Home History Officially, it’s the Qualla Boundary

Officially, it’s the Qualla Boundary

by Michael Polzella
Native American festival

It’s officially called the Qualla Boundary, a name most of us aren’t familiar with. We know it by its more common name – the Cherokee Indian Reservation in Haywood County. How it came to be is an interesting story.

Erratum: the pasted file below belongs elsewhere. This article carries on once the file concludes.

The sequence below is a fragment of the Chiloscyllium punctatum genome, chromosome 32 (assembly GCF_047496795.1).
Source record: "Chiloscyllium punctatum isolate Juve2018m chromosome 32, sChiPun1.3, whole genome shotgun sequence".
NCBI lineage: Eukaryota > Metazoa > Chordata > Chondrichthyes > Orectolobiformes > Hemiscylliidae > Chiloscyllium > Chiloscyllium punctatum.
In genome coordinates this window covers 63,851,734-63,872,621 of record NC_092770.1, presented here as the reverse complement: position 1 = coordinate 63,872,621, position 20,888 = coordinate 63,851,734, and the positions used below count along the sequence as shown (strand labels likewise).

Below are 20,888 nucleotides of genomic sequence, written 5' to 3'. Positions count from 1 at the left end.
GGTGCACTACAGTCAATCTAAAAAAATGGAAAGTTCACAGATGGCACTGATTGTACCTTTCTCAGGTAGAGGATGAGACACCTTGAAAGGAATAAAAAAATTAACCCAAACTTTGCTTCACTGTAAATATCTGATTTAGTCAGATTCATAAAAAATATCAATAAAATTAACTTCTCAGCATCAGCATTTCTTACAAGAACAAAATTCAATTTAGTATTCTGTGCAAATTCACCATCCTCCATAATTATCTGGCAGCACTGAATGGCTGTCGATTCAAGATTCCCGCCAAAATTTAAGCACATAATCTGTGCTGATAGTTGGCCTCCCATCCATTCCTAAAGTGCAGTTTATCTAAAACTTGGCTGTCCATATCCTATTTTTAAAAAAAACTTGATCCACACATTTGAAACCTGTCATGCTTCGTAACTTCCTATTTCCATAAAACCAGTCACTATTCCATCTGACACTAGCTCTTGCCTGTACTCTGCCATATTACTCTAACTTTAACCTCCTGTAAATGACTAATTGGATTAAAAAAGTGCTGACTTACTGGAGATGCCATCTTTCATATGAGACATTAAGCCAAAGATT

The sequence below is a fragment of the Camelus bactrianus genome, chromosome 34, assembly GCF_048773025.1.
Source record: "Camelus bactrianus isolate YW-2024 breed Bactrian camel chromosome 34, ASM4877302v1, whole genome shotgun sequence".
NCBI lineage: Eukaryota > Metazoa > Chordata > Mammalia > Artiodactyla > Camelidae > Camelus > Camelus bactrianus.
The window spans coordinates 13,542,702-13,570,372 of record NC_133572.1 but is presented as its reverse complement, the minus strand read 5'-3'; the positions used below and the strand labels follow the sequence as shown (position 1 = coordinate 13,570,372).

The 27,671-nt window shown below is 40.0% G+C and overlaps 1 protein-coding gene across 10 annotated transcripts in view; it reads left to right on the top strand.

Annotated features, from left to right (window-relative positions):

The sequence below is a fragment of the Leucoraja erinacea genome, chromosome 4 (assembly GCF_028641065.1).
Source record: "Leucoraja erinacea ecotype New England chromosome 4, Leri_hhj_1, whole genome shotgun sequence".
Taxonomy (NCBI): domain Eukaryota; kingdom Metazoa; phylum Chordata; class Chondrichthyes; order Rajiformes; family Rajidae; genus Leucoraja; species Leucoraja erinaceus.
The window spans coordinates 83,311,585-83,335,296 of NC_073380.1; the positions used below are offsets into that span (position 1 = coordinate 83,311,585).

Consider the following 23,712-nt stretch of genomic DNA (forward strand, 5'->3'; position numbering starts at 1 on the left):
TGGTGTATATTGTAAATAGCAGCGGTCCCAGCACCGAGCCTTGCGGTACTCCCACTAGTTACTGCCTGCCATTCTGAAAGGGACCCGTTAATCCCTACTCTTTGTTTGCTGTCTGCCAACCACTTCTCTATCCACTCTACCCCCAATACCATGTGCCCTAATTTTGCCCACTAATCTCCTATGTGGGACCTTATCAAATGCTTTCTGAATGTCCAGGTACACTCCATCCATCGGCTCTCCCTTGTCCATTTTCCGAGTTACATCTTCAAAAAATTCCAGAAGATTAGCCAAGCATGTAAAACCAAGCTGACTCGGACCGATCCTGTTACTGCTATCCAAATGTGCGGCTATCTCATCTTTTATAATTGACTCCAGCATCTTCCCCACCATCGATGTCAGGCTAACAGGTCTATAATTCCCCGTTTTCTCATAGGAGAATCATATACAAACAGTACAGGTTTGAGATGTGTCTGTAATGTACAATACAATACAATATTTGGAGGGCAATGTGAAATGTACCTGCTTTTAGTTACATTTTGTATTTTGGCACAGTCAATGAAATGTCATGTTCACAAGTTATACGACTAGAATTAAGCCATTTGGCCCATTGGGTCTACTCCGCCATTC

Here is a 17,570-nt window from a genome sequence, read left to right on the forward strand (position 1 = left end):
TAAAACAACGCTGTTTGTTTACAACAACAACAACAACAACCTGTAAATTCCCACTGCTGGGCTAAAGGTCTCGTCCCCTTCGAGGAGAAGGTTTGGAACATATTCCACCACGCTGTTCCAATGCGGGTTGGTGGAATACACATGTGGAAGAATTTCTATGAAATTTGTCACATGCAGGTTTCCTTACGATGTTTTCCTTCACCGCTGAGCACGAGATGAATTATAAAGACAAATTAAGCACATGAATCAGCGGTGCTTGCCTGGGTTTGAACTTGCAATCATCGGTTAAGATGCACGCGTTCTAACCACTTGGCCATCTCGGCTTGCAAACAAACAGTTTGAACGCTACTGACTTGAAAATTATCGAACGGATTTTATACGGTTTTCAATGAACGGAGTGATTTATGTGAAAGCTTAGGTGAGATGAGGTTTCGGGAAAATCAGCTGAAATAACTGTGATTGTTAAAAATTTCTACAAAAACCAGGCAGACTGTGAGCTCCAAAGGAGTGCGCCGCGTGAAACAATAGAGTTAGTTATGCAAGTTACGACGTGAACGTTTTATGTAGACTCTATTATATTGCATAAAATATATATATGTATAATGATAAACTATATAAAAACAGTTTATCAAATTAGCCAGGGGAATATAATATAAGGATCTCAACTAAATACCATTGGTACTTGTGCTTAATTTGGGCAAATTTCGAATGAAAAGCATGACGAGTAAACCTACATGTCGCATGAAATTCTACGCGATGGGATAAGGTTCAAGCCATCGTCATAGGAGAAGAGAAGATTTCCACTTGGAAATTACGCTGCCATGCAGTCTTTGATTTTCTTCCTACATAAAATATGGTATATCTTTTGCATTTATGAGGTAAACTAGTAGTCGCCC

In the early 1800s, the Cherokee Indians knew white settlers were taking over their traditional lands. Then came the federal government moving Indians to Oklahoma – the Trail of Tears.

About 11,000 Cherokee hid and then began buying land in the name of their white chief, William Holland Thomas. Finally, in the 1860s, the government recognized the area as the Cherokee reservation.

Ron Smith, S&A Communications

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